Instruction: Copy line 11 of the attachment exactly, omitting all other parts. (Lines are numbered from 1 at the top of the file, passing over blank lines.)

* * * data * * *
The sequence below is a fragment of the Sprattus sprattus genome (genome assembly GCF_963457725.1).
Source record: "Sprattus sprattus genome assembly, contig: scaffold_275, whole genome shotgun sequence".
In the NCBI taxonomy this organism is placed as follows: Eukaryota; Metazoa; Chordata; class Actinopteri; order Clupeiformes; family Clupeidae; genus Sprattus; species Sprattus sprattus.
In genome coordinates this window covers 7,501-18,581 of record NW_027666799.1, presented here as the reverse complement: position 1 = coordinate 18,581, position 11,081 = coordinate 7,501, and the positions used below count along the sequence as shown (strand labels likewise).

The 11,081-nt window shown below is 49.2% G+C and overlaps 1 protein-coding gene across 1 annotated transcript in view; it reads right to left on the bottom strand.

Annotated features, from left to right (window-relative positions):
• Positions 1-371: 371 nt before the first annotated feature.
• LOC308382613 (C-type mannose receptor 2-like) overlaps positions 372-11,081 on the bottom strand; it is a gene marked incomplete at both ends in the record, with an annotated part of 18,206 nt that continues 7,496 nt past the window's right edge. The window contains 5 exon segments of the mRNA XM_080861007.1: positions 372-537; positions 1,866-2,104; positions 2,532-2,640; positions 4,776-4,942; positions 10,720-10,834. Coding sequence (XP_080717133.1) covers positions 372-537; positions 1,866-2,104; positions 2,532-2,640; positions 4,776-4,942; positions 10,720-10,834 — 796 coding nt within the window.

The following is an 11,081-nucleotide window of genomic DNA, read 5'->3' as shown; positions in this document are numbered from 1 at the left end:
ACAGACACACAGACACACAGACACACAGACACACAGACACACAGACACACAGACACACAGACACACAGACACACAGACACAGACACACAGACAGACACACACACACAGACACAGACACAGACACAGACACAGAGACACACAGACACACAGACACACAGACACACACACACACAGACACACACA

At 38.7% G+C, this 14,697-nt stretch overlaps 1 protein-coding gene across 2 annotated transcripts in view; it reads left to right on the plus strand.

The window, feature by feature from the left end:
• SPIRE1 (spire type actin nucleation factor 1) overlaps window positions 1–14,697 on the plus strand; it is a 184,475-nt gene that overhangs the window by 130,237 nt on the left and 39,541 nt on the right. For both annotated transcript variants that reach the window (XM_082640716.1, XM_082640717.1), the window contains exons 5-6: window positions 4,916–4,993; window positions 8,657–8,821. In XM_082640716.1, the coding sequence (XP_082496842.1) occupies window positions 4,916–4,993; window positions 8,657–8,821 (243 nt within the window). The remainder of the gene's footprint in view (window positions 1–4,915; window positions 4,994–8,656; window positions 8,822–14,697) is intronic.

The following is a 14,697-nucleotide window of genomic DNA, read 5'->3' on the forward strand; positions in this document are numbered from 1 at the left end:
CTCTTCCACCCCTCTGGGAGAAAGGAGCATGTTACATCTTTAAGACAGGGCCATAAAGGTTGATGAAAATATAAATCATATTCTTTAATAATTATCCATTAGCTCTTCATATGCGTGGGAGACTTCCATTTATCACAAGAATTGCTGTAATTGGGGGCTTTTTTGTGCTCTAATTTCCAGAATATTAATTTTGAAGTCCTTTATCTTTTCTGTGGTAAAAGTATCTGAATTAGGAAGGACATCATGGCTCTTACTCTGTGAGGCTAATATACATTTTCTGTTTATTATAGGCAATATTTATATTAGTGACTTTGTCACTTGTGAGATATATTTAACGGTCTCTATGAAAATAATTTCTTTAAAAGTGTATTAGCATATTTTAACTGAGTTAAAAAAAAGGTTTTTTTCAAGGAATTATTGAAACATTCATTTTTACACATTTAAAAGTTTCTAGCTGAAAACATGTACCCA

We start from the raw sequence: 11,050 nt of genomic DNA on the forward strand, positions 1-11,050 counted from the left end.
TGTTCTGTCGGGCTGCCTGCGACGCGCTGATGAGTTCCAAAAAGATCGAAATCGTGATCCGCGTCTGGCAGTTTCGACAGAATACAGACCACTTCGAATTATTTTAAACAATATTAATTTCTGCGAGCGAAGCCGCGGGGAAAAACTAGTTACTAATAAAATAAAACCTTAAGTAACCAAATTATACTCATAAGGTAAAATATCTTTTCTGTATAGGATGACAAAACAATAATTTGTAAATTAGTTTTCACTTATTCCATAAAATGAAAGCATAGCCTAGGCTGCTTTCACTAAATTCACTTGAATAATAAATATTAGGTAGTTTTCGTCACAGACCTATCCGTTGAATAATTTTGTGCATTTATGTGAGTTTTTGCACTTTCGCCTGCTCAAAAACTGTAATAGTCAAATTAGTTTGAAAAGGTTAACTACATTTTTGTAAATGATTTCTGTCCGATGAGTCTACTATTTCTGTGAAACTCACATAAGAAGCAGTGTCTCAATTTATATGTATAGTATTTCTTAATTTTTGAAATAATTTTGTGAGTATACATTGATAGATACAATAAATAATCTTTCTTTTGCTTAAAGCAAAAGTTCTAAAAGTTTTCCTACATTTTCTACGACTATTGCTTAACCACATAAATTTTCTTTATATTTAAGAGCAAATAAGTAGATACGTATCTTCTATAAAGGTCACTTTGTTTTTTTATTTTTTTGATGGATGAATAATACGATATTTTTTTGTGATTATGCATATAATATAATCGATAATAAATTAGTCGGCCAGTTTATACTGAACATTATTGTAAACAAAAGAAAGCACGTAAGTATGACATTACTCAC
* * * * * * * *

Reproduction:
At 38.7% G+C, this 14,697-nt stretch overlaps 1 protein-coding gene across 2 annotated transcripts in view; it reads left to right on the plus strand.